Words by:
Mica Heli



Few people can say that they learned to ski, not on a bunny slope at a ski resort or a little hill behind their childhood house, but in the wilderness running laps with a helicopter. It’s possible no one in the world can say that, in fact, except Mica lead guide Jeff Gertsch.

Jeff is a member of one of the “first families” of heliskiing. His father Rudi was a Swiss mountain guide, as was Rudi’s father before that; Swiss guides were renowned for their training in snow, rock, ice, weather, maps, first aid and rescue. Rudi emigrated from Switzerland to Canada in the early 1970s, where he taught Hans Gmoser, one of the pioneers of heliskiing and founder of CMH Heli-Skiing, how to ski guide Gmoser’s guests, as Gmoser’s experience was in guiding mountaineering. Rudi himself guided at CMH until he founded his own operation in 1974, Purcell Heli-Skiing, which offered the then-rare option of day heli-skiing. There in front range of the Purcells that tower over the small logging town of Golden, Jeff learned, at three years old, to ski nestled between his father’s knees as they turned through spring corn snow in the backcountry.

It was never a question in Jeff’s mind that he would become a guide as well.


Starting when Jeff was sixteen, Rudi would take him out of high school occasionally to act as a tail guide for guests—a job that often involves helping skiers upright after falling, digging them out of crash craters, and hauling them out of tree wells. At sixteen, Jeff was not a big guy. He jokes that his father kept him small to save space and fuel in the helicopter, and he’s built like a jockey as a result. “Clients, often these big Bavarian guys, would be looking at me wondering—myself included—how I was going to get them out of trouble,” he says.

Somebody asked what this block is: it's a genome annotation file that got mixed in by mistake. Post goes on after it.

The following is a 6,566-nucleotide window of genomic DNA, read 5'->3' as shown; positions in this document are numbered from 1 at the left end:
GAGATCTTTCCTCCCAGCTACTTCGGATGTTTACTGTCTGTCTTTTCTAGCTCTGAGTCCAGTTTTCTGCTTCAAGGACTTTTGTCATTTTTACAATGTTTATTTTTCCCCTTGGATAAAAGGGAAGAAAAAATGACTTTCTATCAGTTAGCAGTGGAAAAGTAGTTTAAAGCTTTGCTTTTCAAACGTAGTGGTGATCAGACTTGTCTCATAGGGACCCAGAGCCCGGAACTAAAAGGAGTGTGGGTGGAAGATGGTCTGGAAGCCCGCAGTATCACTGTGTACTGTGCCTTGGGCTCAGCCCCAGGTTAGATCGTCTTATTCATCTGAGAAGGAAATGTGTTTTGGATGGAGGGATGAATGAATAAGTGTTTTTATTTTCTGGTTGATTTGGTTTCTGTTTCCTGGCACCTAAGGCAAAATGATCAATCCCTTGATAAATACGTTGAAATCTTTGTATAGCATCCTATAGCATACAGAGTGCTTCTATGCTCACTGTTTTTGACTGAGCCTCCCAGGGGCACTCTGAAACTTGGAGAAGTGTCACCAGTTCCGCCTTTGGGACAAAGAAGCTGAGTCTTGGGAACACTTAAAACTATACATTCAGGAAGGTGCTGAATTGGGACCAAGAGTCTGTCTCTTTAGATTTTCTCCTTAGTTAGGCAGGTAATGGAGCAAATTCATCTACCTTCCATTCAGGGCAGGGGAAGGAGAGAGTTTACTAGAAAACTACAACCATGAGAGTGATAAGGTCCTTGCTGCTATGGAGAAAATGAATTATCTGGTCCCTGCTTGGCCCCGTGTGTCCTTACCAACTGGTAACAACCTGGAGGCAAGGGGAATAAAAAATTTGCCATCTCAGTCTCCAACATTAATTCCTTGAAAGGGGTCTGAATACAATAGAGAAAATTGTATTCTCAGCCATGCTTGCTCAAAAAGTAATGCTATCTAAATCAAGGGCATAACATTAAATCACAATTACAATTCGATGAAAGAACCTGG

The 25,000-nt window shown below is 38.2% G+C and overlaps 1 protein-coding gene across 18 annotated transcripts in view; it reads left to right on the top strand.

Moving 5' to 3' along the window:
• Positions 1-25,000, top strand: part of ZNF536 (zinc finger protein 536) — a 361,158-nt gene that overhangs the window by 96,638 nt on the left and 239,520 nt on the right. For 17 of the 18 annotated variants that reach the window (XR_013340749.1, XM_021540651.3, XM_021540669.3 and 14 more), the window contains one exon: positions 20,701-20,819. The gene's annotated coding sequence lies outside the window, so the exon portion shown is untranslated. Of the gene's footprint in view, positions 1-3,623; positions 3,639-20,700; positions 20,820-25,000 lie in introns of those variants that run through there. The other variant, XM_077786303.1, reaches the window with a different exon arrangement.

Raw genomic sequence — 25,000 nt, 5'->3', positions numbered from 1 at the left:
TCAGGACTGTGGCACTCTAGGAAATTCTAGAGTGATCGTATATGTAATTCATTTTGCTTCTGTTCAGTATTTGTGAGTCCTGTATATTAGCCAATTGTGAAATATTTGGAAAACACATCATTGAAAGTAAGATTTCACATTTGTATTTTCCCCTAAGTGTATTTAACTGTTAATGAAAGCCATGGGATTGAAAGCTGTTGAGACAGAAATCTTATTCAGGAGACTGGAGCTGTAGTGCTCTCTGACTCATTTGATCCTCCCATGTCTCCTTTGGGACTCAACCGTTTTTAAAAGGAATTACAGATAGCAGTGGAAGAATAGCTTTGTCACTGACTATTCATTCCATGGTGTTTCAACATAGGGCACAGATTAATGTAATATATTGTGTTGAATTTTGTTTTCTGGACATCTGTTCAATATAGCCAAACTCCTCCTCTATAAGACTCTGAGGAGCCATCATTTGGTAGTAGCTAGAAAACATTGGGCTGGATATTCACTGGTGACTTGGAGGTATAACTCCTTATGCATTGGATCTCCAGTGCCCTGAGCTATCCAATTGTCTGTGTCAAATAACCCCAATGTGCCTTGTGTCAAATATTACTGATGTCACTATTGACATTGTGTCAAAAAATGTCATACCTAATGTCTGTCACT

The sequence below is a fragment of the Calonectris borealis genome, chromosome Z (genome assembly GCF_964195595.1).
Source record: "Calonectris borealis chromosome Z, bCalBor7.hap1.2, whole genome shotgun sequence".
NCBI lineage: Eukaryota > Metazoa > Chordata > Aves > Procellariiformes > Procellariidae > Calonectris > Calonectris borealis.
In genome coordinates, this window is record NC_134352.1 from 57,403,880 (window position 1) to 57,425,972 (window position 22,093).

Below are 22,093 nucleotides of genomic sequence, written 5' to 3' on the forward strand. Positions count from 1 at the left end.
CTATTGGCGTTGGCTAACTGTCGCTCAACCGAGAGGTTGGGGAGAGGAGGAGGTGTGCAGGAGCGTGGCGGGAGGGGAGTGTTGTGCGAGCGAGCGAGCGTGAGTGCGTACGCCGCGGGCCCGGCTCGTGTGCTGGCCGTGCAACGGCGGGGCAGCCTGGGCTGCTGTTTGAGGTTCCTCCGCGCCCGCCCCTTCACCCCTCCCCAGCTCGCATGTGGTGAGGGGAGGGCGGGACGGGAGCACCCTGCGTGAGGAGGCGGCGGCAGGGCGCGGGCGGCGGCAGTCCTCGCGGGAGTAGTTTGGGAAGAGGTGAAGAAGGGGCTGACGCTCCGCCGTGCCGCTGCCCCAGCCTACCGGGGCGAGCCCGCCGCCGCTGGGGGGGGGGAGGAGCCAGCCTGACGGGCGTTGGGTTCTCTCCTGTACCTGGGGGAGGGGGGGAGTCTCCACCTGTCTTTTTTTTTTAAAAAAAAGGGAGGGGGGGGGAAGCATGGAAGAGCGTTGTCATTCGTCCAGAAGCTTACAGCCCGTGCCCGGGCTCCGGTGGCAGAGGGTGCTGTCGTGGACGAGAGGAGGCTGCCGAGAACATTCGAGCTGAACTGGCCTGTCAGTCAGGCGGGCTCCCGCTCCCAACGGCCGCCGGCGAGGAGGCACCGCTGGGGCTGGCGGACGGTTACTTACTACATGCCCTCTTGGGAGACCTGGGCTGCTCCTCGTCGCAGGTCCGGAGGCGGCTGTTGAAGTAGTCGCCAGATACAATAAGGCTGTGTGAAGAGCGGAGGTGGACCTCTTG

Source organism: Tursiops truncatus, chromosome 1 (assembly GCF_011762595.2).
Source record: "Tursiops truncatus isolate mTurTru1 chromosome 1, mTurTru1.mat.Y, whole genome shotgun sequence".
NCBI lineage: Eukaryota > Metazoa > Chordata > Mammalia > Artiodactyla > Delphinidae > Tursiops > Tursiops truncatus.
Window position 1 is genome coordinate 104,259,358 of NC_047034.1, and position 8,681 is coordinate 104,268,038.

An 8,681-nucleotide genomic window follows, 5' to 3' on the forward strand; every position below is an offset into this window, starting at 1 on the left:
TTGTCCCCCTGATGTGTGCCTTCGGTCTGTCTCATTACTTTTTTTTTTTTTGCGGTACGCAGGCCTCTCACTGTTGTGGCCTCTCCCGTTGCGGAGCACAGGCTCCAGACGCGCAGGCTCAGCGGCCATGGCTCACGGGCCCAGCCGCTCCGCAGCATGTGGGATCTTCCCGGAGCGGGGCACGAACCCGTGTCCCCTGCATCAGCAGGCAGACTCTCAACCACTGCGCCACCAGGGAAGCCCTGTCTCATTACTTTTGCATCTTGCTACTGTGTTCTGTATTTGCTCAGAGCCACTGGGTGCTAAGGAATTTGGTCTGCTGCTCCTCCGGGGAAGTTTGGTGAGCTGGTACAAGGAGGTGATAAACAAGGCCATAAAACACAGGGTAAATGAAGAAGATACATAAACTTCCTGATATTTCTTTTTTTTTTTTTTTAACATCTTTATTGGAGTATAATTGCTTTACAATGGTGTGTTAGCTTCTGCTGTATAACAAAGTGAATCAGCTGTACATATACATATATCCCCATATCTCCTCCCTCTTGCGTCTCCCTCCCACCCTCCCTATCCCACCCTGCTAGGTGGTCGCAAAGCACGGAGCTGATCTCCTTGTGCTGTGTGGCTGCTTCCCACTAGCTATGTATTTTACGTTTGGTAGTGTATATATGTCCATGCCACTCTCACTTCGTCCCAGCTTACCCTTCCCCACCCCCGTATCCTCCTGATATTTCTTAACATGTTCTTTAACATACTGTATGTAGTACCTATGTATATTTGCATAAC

In one of his first avalanche certification classes on his professional path, he sparked a fateful friendship: he met Shane Kroeger. Once he was a newly minted ski guide, Jeff split his time working for his family operation of Purcell and with Shane, who ended up running Island Lake Lodge’s catski program outside Fernie. Then Jeff followed Shane to Mica, which was the new kid on the block of the heliskiing world at the time. Mica delivered another fateful relationship: Jeff fell in love with a lodge staffer named Katie, who would become his wife.


Jeff, Katie and Reudi

Jeff and Katie soon stepped away from Mica to take over the family business, running Purcell Heli-Skiing full time, although Rudi stayed on the periphery. They scaled the program way down, putting fewer guests with more guides, and “making heli-skiing the way I wanted it to be,” Jeff says. “We called it micro heliskiing, even smaller than private.”

The model gave Jeff freedom as a guide and fresh energy for the craft, and Purcell operated uniquely for several years until the family was ready for the next chapter. Ultimately, Jeff and Katie, with Rudi’s blessing, sold Purcell to CMH in 2021. It was bittersweet. Jeff had worked at Purcell for twenty years, running it for half of that. But the move felt right. Like coming full circle from where the Gertsch family had started all those years ago.

In 2022, Jeff returned to Mica as a lead guide, completing that circle as well. He only worked part-time that first season back with us to give himself a breather. But part-time was boring for a die-hard guide like Jeff. He’s back to full-time now, and we—and all our guests privileged to ski with him—are glad for it.

I'll never be over skiing, or over guiding, either. To share that passion, that excitement that the mountains bring for me—it’s part of my lineage. To help people in the mountains is deeply rooted in why I do my job.


~Jeff Gertsch,  Mica Lead Guide